A complete list of the Speakers is below:
|Name||Took office||Left office||Notes|
|Hon. Viliami Tungi||1875||1896|
|Hon. Siaosi Tuku'aho||1897||1897|
|Hon. Siaosi Tu'ipelehake||1897||1912|
|Hon. Finau 'Ulukalala||1912||1938|
|Hon. Iosaiasi Veikune||1939||1940||1st term|
|Hon. Tu'ivakano||1941||1941||1st term|
|Hon. Iosaiasi Veikune||1945||1945||2nd term|
|Hon. Tu'ivakano||1946||1948||2nd term|
|Hon. Iosaiasi Veikune||1949||1949||3rd term|
|Hon. Tu'ivaikano||1950||1950||3rd term|
|Hon. Ma'afu Tukui'aulahi||1959||1984|
|Hon. Kalaniuvalu Fotofili||1985||1986|
|Hon. Veikune||April 1999||2001||1st term|
|Lord Tuʻivakanō||1 July 2002||2004||1st term|
|Hon. Veikune||22 March 2005||January 2006||2nd term|
|Hon. Havea Tui'ha'angana||10 February 2006||April 2008|
|Hon. Tu'ilakepa||2 May 2008||2010|
|Lord Tupou (interim)||3 December 2010||21 December 2010|
|Hon. Lasike||21 December 2010||18 July 2012|
|Lord Fakafanua||19 July 2012||29 December 2014||1st term|
|Lord Tuʻivakanō||January 2015||December 2017||2nd term|
|Lord Fakafanua||December 2017||2nd term|
Until 2010, the government was appointed by the monarch without reference to Parliament, and there were no political parties. The last term under the old system was the 2008 Tongan Legislative Assembly. Political reform in 2010 saw the Prime Minister elected by Parliament from among its members, leading to responsible government.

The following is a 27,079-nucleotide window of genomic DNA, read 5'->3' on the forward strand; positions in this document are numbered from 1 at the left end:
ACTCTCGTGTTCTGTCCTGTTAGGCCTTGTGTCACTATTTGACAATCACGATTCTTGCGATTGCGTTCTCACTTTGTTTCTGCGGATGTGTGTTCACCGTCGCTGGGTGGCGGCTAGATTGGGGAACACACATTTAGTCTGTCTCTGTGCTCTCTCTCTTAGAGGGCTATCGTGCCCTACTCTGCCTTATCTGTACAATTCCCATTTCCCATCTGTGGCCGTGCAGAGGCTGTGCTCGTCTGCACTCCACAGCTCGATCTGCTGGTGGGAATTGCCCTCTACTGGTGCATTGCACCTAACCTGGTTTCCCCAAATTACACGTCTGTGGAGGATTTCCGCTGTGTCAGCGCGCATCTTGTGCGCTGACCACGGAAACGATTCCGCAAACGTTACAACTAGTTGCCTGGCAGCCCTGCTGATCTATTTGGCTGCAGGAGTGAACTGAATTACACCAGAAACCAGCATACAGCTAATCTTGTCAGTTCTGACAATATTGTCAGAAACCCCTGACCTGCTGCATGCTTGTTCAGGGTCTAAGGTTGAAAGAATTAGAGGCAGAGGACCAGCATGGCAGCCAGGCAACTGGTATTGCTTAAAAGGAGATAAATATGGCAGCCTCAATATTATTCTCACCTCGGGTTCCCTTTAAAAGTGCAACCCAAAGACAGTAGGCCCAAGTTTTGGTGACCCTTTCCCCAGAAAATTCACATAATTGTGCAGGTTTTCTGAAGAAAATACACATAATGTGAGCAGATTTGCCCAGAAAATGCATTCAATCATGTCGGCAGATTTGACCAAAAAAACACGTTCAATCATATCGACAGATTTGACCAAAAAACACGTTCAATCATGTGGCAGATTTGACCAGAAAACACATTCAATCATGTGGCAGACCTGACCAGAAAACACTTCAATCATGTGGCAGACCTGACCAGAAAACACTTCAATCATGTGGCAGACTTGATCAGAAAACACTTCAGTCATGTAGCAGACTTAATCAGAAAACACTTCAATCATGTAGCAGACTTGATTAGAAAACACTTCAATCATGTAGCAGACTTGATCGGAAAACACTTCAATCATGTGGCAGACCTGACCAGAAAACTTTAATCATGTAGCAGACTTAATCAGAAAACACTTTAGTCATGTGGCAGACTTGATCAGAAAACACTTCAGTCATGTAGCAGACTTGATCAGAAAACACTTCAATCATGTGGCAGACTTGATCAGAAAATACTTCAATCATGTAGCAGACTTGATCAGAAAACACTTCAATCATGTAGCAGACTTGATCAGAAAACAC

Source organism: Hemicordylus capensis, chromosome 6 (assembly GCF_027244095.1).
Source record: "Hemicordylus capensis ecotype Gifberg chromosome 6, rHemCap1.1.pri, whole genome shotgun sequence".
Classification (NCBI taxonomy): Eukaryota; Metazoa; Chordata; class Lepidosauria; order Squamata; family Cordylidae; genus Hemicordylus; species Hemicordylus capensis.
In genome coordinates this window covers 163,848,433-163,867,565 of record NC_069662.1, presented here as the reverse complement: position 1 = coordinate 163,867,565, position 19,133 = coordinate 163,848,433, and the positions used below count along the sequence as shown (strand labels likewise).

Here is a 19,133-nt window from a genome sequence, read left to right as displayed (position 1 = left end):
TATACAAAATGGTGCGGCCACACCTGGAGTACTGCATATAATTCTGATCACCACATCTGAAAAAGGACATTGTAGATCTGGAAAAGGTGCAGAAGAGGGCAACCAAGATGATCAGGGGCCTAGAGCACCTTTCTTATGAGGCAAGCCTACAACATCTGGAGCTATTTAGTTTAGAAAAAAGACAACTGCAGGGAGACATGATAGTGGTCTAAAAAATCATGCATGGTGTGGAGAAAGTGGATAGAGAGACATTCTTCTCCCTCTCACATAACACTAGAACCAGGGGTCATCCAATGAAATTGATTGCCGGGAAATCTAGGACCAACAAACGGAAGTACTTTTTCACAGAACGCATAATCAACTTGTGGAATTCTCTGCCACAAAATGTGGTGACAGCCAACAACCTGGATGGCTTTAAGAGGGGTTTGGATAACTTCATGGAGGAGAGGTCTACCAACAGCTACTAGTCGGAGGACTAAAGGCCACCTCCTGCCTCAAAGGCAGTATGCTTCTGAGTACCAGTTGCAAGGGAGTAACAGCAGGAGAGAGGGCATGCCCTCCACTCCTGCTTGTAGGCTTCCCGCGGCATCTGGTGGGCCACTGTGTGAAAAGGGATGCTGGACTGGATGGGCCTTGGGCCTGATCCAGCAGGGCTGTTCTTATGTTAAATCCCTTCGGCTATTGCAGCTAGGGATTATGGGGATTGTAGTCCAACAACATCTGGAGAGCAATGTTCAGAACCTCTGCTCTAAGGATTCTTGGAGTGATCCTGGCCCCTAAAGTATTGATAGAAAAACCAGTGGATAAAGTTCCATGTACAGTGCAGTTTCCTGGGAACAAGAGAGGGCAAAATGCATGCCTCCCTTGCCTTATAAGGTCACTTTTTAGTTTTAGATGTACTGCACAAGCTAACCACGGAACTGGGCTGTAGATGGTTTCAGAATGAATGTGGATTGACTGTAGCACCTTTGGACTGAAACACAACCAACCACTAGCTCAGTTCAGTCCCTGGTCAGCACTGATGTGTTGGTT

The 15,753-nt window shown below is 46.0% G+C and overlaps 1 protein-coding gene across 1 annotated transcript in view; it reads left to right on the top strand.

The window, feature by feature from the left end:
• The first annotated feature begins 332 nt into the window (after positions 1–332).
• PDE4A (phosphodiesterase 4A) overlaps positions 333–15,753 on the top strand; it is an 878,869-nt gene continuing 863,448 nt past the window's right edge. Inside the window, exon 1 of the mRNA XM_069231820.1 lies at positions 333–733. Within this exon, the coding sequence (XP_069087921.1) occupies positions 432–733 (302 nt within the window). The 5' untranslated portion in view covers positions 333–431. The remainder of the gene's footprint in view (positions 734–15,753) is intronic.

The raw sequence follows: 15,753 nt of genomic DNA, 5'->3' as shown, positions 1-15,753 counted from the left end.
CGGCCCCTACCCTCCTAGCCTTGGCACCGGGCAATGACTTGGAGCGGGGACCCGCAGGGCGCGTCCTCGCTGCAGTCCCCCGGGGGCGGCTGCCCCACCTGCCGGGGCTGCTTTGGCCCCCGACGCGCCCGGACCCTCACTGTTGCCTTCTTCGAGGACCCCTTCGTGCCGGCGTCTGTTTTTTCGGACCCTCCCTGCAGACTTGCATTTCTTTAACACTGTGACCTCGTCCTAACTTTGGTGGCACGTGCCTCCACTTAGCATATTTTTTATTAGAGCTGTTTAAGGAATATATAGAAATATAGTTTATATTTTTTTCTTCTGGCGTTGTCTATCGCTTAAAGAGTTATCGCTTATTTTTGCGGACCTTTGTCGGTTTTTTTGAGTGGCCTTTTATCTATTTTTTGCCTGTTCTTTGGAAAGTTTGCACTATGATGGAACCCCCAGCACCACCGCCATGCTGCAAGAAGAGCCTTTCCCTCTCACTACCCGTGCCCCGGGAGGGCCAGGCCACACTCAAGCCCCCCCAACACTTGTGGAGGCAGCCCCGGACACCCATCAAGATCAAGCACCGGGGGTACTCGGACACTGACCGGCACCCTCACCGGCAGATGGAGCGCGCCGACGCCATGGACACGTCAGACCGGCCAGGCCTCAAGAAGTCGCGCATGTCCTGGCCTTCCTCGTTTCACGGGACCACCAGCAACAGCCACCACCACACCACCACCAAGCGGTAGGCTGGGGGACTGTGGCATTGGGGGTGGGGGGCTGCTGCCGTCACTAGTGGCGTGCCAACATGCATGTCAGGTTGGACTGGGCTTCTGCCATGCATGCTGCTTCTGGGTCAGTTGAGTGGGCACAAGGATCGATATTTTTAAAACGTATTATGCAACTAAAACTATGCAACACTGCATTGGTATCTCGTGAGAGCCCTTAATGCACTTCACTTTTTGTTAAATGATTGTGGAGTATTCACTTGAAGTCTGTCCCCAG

|2010 Parliament||2010 election||Independent|
|2014 Parliament||2014 election||No overall majority|
|2017 Parliament||2017 election||DPFI|
Clerk (Kalae Pule Falealea 'o Tonga)
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The history of Tonga is recorded since the century after 900 BC, when seafarers associated with the Lapita diaspora first settled the islands which now make up the Kingdom of Tonga. Along with Fiji and Samoa, the area served as a gateway into the rest of the Pacific region known as Polynesia. Ancient Tongan mythologies recorded by early European explorers report the islands of 'Ata and Tongatapu as the first islands having been hauled to the surface from the deep ocean by Maui.